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Some Ontario teens starting to adapt to stress from COVID-19 pandemic, research finds

Isaac Rosenberg is a student from Grade 12-Milenio Stadium-Ontario
Isaac Rosenberg, 17, a Toronto District School Board student in Grade 12, says life has become easier since March. Now, his schedule is clear, and he has a teacher who is motivating students to learn. (Submitted by Isaac Rosenberg)

 

When the Ontario government shut schools in March, Isaac Rosenberg, 17, said he felt completely overwhelmed — the first time in his life that he felt that way. 

“It took a few hours for the news to sink in. But when it did, my hands began to shake and my heart was beating stronger than ever. I think the main reason was that I was no longer in control,” Rosenberg told CBC Toronto.

Seven months later, the Grade 12 student feels better. His virtual school schedule is clear, he has a teacher who is motivating students to learn, and he knows what he has to do.

“Now, I’ve become much more accustomed to it,” he said.

Rosenberg, who used to attend William Lyon Mackenzie Collegiate Institute in North York, sees his friends in his backyard about once a month, with everyone masked and physically distanced. Before the pandemic, they’d get together once every two weeks.

Over the summer, he said they even formed a rock band, The Weatherboys, to maintain a sense of normalcy.

“Now I text and call, although it’s annoying not being able to hang out as much.”

COVID-19-related stress dropping over time, researchers say

According to Kids Help Phone, hundreds of teens are still calling and texting the service every day to talk about mental health issues. But some experts say some teens are reporting less anxiety, depression and loneliness than in the spring.

Two associate professors of psychology at Western University, Wendy Ellis and Tara Dumas, examined the habits of 444 Ontario teens between the ages of 14 and 19 in April, and again in August.

“There was a decrease in COVID-19-related stress over time,” they said a research abstract.

Secondary school-Milenio Stadium-Ontario
Doors open to a hallway in a Toronto District School Board secondary school. (Evan Mitsui/CBC)

Their research in April found that many teens were reporting high levels of stress and worry, particularly about school and COVID-19 itself, which caused feelings of loneliness. It was especially hard for young people who did not consider themselves popular.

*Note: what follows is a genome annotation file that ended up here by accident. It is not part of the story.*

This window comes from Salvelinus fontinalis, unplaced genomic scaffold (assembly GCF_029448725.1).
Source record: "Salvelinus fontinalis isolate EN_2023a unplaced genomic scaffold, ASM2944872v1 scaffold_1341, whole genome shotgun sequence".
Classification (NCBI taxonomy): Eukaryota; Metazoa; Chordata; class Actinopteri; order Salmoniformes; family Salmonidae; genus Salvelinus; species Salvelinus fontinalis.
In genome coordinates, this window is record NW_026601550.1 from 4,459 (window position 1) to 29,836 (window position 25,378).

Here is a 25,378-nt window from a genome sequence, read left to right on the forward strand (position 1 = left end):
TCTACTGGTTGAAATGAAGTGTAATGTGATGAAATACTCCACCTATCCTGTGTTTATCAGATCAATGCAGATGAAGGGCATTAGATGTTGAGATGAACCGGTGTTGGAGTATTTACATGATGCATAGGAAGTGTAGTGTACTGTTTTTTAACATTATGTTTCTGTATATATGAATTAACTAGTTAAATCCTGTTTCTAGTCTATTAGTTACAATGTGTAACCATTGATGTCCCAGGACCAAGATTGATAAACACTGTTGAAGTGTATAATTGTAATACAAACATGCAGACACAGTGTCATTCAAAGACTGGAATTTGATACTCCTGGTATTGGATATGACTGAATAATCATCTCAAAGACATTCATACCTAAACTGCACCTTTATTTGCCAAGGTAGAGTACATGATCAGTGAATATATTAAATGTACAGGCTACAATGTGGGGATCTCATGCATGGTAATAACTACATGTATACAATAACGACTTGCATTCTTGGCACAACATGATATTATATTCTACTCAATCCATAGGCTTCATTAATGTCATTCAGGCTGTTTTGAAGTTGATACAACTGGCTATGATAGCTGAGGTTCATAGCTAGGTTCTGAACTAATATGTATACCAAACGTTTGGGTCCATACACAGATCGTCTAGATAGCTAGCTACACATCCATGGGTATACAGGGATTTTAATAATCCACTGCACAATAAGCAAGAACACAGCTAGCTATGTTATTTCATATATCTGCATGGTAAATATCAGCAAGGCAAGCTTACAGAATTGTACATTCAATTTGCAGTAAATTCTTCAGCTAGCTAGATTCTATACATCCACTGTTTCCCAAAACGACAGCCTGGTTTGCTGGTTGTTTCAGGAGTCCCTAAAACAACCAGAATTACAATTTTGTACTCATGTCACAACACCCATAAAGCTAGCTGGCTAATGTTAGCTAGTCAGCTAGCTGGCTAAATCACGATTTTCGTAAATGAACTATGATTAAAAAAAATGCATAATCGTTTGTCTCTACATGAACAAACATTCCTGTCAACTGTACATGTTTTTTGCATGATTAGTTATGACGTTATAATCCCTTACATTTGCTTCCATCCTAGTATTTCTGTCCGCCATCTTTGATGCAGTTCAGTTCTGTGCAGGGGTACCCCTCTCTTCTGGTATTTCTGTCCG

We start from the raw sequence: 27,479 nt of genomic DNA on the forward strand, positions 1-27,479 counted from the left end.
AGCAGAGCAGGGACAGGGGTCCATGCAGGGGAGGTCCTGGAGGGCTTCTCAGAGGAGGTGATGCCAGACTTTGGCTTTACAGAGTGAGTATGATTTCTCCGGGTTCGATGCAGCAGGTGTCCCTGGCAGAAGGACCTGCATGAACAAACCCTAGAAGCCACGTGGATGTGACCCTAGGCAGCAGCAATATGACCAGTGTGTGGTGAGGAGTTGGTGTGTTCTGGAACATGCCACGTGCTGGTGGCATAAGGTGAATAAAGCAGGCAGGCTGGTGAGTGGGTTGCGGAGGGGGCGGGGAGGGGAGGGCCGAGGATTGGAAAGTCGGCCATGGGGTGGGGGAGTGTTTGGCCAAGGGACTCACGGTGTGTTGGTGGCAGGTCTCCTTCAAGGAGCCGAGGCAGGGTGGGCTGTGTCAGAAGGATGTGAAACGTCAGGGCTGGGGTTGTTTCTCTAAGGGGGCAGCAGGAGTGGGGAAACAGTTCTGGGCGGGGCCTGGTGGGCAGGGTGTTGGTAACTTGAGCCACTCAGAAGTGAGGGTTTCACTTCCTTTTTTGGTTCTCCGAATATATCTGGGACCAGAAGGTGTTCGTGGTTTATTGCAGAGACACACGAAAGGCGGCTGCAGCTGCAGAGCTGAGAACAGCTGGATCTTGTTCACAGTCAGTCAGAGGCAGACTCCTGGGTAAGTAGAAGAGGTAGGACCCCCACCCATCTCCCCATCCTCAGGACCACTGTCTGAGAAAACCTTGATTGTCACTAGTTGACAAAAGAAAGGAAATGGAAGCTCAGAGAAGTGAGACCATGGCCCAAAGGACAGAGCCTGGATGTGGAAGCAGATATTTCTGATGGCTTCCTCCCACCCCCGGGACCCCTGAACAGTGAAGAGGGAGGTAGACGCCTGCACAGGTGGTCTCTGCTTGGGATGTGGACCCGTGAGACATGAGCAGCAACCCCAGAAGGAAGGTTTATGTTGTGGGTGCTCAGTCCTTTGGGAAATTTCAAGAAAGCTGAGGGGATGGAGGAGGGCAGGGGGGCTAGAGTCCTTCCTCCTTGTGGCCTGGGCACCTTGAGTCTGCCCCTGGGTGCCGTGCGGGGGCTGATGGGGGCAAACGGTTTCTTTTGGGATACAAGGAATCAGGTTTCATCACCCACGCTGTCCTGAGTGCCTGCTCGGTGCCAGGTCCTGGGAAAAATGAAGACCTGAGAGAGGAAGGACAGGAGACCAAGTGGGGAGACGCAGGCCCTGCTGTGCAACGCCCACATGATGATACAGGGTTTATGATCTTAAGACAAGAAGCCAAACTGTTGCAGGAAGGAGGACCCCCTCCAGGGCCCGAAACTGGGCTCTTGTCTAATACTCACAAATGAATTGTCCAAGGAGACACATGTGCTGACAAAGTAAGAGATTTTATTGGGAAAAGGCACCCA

Ellis and Dumas say some teens turned to drinking to cope, with many drinking alone, virtually with friends or face-to-face with friends, despite public health warnings not to gather in groups.

But their follow-up research in August found that the same teens reported lower levels of loneliness, depression and anxiety.

They said 43 per cent of respondents reported being “very concerned” in April, while only 25 per cent said the same thing in August.

Wendy Ellis, professor Western University-Milenio Stadium-Ontario
With the help of a colleague, Wendy Ellis, an associate psychology professor at Western University, researched the impact of the pandemic on teens in April and in August. ‘We had found that, generally, things got better, not surprisingly,’ she says. (King’s University College)

Ellis said: “They were less lonely, less depressed, less anxious than they were in April. I think they’ve kind of gotten used to it.”

Spending time with parents helped lower depression, along with seeing friends in person, whether in April or August, the researchers found. Teens with supportive parents fared better, both at the start and six months into the pandemic. Support from friends led to less loneliness.

Virtual interactions with friends, however, did not yield these benefits.

And Ellis pointed out that teens who don’t have good relationships with their parents, who don’t have supportive friends, and who have existing mental health conditions, may suffer longer lasting impacts.

“I think that there are definitely signs of resilience, but I think if you look a little bit deeper, you’re going to see some difference between participants,” Ellis said.